Russell McKenzie: Beating black-grass in Cambridgeshire
Farm manager Russell McKenzie is fighting black–grass with no-tillage and rotations that avoid second wheats.
Russell McKenzie manages 995ha of owned and contracted land north of Bedford in Cambridgeshire. The business grows wheat, oil seed rape (OSR), winter beans, winter barley, spring barley and spring oats.
What are the challenges with your soils?
We have heavy clay – traditional sandy clay loam with relatively high pH levels and high magnesium in some places. Our potassium levels are decent and phosphate levels are generally ok.
Black-grass is the primary issue, so it’s all about improving the soil. We’ve done a good job in recent years getting its prevalence down and we know where the hotspots are. It’s a problem over about 15-20% of the land, so we’re scheduling later October plantings for those areas.
How do you deal with these challenges?
We spread the rotations out and avoid growing any second wheats. We include OSR one year in every five and we might do two spring barleys in a row in the worst scenarios.
If we jump too early back towards wheat and a more traditional rotation, then that’s when problems can start. But two consecutive competitive spring crops can normally get us in a good position.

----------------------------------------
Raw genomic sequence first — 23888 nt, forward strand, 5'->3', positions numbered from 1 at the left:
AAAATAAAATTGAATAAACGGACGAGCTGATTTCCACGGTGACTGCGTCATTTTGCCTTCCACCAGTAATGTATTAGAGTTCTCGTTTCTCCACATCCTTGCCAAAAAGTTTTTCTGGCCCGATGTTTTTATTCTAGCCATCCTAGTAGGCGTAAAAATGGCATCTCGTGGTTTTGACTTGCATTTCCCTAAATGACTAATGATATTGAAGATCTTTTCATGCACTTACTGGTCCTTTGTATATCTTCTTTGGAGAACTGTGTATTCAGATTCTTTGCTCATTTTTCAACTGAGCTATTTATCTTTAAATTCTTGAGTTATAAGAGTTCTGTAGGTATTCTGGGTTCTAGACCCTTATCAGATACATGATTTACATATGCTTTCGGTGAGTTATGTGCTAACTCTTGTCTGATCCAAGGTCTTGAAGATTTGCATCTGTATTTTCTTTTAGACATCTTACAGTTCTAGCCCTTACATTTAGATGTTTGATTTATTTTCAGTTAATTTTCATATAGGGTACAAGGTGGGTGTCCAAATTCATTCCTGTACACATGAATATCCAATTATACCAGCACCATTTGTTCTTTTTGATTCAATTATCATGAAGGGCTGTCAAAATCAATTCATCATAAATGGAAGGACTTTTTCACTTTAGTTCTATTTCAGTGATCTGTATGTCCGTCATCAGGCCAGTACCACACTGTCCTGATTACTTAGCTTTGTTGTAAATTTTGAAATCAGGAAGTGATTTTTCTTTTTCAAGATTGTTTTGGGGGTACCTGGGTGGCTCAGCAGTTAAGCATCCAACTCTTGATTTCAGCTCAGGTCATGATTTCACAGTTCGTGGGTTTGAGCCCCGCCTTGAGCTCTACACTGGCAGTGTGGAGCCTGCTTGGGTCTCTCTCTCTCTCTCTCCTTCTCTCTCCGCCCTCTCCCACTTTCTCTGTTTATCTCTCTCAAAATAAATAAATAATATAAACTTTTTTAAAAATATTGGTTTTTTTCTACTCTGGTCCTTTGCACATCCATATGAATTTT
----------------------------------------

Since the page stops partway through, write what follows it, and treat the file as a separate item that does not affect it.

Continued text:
If black-grass is a very serious issue then we put spring barley in straight away so that we have the most competitive crop in the spring. Or we might use spring oats followed by spring barley, potentially followed by hybrid winter barley in year 3. We’ve not had to do that yet though.
We’re moving the farm towards no till, so less invasive techniques, such as direct drilling and shallow cultivations.
We also apply cattle manure, monitor earth worm activity and use cover crops – I like multi-species mixes that contain phacelia, linseed and buckwheat as some of the core base products.
We’ve found that looking after our soil in this way has meant it retained more moisture and had less run-off when it rained after the dry summer this year.
At the same time, we’ve learnt from the wet autumn of 2012 that soil compaction can be a real problem, so we try and avoid getting on the land when wet as much as possible.
Find out more about Russell’s approach at The CropTec Show on 28 and 29 November where he will be part of a panel discussion on improving soils in the Crop Establishment seminar.